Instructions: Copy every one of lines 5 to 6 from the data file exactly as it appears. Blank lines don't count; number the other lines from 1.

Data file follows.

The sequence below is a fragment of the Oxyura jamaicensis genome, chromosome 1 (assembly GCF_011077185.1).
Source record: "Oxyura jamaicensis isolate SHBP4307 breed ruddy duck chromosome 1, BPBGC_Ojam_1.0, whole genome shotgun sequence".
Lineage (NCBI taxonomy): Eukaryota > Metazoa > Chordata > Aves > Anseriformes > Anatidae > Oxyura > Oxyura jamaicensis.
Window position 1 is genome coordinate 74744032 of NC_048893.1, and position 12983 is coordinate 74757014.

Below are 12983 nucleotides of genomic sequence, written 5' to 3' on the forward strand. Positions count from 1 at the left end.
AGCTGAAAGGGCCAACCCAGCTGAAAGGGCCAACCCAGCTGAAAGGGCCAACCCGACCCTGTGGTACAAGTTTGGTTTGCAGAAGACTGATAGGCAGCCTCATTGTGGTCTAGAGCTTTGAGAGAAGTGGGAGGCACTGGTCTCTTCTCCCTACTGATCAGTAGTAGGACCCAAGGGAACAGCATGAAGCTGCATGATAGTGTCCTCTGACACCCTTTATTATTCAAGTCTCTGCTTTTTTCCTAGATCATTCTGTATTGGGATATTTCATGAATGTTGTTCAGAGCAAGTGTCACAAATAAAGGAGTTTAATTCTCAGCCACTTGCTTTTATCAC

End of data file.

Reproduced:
Below are 12983 nucleotides of genomic sequence, written 5' to 3' on the forward strand. Positions count from 1 at the left end.
AGCTGAAAGGGCCAACCCAGCTGAAAGGGCCAACCCAGCTGAAAGGGCCAACCCGACCCTGTGGTACAAGTTTGGTTTGCAGAAGACTGATAGGCAGCCTCATTGTGGTCTAGAGCTTTGAGAGAAGTGGGAGGCACTGGTCTCTTCTCCCTACTGATCAGTAGTAGGACCCAAGGGAACAGCATGAAGCTGCATGATAGTGTCCTCTGACACCCTTTATTATTCAAGTCTCTGCTTTTTTCCTAGATCATTCTGTATTGGGATATTTCATGAATGTTGTTCAGAGCAAGTGTCACAAATAAAGGAGTTTAATTCTCAGCCACTTGCTTTTATCAC